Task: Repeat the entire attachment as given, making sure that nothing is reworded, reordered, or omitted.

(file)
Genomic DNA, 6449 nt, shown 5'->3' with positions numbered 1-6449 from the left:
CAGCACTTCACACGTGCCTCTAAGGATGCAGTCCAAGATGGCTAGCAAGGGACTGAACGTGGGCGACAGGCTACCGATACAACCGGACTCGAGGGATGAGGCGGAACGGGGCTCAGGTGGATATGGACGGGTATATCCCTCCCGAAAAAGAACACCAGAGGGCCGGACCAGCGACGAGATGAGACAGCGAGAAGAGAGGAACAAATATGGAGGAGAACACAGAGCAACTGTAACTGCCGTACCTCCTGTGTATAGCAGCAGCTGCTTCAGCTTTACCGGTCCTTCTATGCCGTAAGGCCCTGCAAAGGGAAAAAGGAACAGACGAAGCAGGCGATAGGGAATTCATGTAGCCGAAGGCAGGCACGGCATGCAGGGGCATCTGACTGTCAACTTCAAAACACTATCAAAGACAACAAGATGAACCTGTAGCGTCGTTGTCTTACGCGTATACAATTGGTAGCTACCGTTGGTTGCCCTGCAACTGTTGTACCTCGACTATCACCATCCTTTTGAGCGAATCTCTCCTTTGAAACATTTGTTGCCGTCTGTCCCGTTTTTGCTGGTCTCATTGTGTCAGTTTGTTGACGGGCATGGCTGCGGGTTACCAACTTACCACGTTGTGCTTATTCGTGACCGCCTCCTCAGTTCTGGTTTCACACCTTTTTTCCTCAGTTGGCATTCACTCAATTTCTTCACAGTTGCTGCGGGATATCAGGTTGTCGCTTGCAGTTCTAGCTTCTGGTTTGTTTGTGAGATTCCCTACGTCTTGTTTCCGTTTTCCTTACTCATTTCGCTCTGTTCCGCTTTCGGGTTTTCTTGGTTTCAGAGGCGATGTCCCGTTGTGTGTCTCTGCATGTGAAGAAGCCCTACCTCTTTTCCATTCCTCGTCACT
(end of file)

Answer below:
Genomic DNA, 6449 nt, shown 5'->3' with positions numbered 1-6449 from the left:
CAGCACTTCACACGTGCCTCTAAGGATGCAGTCCAAGATGGCTAGCAAGGGACTGAACGTGGGCGACAGGCTACCGATACAACCGGACTCGAGGGATGAGGCGGAACGGGGCTCAGGTGGATATGGACGGGTATATCCCTCCCGAAAAAGAACACCAGAGGGCCGGACCAGCGACGAGATGAGACAGCGAGAAGAGAGGAACAAATATGGAGGAGAACACAGAGCAACTGTAACTGCCGTACCTCCTGTGTATAGCAGCAGCTGCTTCAGCTTTACCGGTCCTTCTATGCCGTAAGGCCCTGCAAAGGGAAAAAGGAACAGACGAAGCAGGCGATAGGGAATTCATGTAGCCGAAGGCAGGCACGGCATGCAGGGGCATCTGACTGTCAACTTCAAAACACTATCAAAGACAACAAGATGAACCTGTAGCGTCGTTGTCTTACGCGTATACAATTGGTAGCTACCGTTGGTTGCCCTGCAACTGTTGTACCTCGACTATCACCATCCTTTTGAGCGAATCTCTCCTTTGAAACATTTGTTGCCGTCTGTCCCGTTTTTGCTGGTCTCATTGTGTCAGTTTGTTGACGGGCATGGCTGCGGGTTACCAACTTACCACGTTGTGCTTATTCGTGACCGCCTCCTCAGTTCTGGTTTCACACCTTTTTTCCTCAGTTGGCATTCACTCAATTTCTTCACAGTTGCTGCGGGATATCAGGTTGTCGCTTGCAGTTCTAGCTTCTGGTTTGTTTGTGAGATTCCCTACGTCTTGTTTCCGTTTTCCTTACTCATTTCGCTCTGTTCCGCTTTCGGGTTTTCTTGGTTTCAGAGGCGATGTCCCGTTGTGTGTCTCTGCATGTGAAGAAGCCCTACCTCTTTTCCATTCCTCGTCACT